Your parents or teachers probably told you this when you were growing up. Generally it’s good advice, but I am going to take it to a different context. In our work as artists, we must be careful to not become complacent and stop trying new things. Don’t repeat yourself artistically.
Stuck in a rut
We’ve all been there, haven’t we. Going over the same ground all the time. Playing it safe, Not trying anything new. It is the easy path. Or, it seems like it for a while.
Sometimes we feel trapped by success. Gallerists are quick to label us as something to make it easier to know who to sell to a client. So we may become known as that flower photographer, or a street photographer, or the guy who does abstract composites.
Whatever our label is, it often serves as a limit on our freedom. If our success is measured in sales then we become reluctant to do anything to jeopardize our supposed success.
Let me use Thomas Kincade as an example. I’m not criticizing him, and besides, he is dead. If you say his name you immediately know what one of his pictures looks like. He was a factory. I never talked to him, but I wonder if he ever wanted to paint something other than the cute little English cottages with dramatic lighting. Some of his work was interesting to me until it became monotonous.
I can’t be critical of you, either. I don’t know your motivation. Perhaps you love a certain subject so much that that is all you want to do. Great. But still look for ways to bring freshness to what you do. Don’t just do the same thing over and over. That is crippling and repetitious.
Who are you competing with? Isn’t it yourself? You may have a favorite artist you would like to be like, but you can’t. They are them and you are you. You have your own set of talents and values and perceptions. No one else will see the world quite like you do.
If that is so, then you are your own standard and critic. I better be doing work that matches my standards and interests. I am the one I have to please.
It is apparent to me from my history that without new challenges to excite me I become stale, bored. Once I have done a subject or a theme enough to feel I “got it”, whatever that may mean, I don’t want to do it anymore. I’m done with that. I need continued challenge to keep me fresh.
Some of my students are surprised when they learn that I am still experimenting and trying new things (for instance, I have started only recently to use focus stacking with regularity). They assume that my creativity has fully matured because I am somewhat established (old). But when we experiment — testing not only our tools’ limitations but also our creative sensibilities — we help ourselves to grow creatively and our work to remain fresh.Chuck Kimmerle in Nature Vision Magazine, #1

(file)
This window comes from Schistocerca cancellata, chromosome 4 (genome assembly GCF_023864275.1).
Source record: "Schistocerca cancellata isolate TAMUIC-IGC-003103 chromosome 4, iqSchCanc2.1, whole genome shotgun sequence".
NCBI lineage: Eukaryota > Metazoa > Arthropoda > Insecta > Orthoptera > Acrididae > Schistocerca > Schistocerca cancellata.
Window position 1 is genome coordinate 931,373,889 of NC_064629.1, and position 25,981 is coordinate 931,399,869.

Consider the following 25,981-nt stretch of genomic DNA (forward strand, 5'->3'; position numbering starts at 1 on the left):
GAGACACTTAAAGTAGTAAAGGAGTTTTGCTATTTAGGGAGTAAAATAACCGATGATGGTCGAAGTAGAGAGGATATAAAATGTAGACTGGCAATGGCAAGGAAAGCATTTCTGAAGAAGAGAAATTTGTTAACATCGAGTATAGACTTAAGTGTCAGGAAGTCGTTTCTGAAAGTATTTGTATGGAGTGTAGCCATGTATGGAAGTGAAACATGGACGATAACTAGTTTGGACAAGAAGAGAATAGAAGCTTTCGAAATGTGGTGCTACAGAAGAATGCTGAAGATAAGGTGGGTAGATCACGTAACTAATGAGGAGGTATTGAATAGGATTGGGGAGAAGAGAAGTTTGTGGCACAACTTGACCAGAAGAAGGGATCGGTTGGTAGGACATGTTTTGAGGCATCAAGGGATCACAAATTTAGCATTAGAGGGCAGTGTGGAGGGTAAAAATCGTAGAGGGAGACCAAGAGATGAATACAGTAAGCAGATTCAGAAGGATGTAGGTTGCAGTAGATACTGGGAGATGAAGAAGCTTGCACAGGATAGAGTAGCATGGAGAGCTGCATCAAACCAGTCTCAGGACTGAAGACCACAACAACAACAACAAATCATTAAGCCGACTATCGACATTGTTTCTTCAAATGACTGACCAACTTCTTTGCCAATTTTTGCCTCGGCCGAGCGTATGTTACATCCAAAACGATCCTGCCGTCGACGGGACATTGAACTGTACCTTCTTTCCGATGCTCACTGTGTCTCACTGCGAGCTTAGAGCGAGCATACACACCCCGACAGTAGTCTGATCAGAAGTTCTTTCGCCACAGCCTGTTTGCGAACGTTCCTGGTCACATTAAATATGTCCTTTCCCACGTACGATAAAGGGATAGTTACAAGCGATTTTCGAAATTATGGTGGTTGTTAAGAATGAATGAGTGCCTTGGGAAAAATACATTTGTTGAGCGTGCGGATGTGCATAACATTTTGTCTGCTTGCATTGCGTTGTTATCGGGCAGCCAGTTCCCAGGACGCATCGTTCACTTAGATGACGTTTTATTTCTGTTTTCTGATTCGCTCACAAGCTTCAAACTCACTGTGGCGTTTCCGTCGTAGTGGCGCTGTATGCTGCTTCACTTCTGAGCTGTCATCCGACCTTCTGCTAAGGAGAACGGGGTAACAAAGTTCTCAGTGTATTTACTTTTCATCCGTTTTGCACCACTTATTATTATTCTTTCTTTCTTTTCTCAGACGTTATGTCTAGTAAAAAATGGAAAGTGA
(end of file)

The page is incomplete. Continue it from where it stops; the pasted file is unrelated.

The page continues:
Going back over the same ground too many times makes me complacent. No new challenges remain. I have nothing fresh to say about it. And it doesn’t hold any terror for me.
It should be scary
Terror??! Yes. Maybe that is too dramatic, but trying something new is scary. There is a strong fear of failure. The old “imposter syndrome” kicks in big time and makes us doubt our capability.
But for us, the fear is overwhelmed by the knowledge that I have new ideas that I have to try it. It could be a complete failure, but I won’t know unless I try. And I have to try, because it could be the next step in my development as an artist. Without trying this new thing I am cheating myself and letting myself believe I’m not good enough or creative enough to do it.
The fear of the unknown becomes less than the pressure within us to try it. Holding back is the beginning of a death spiral. Fear and inertia sets is and it becomes harder and harder to move on to new experiences.
Doing something new is scary. You are not sure you can do it, you won’t be good at it at first, you are not sure it even works for you. but you won’t know unless you do it. An artist has this drive in him that compels him to push on to new things. To shove aside some of the limits that are around him now and let his creativity flow in a new direction. The challenge of creativity makes the obstacles seem small.
I don’t know if it has occurred to you or not, but the line where we move into the challenge area is a moving target. That is, as we confront our fears and push into new areas and become proficient, now we need further challenges. You may, at first, see this as a problem, but actually it is a good thing.
It is a good thing because we will never get stale. There are always new challenges to confront. Your art should excite you. To excite you, you will have to keep it fresh and alive. We can find new limits to push against. So we have a lifelong learning and growth opportunity. It is up to us. It is like a fractal figure. No matter how far we push into it, there is always new shape to discover. Will we accept the challenge to grow or stay in our comfort zone and eventually stagnate?
What limits you?
What limits you? It is easy to blame external things: those judges didn’t appreciate my work, those galleries can’t see what I am trying to do, I can’t “break into the club”. Don’t waste your energy on blaming those things. They are just there, like taxes. Keep trying, but realize you can’t control them.
And remind yourself that the only judge and critic of your work that matters is you. Are you happy with your work? Don’t be complacent. Set your standards high, higher than is reasonable. Exciting work doesn’t come from low goals. They are your standards. This is the bar you have to try to clear. Not something someone else sets for you.
I started with the idea of not repeating yourself. I hope you see it in a higher context of pushing yourself to new levels of vision and technical achievement. It is your art, it is your life. Be the best you can be. If you are happy with your art, that is the audience that counts most.
Don’t repeat yourself means be always growing and finding new ways to express yourself.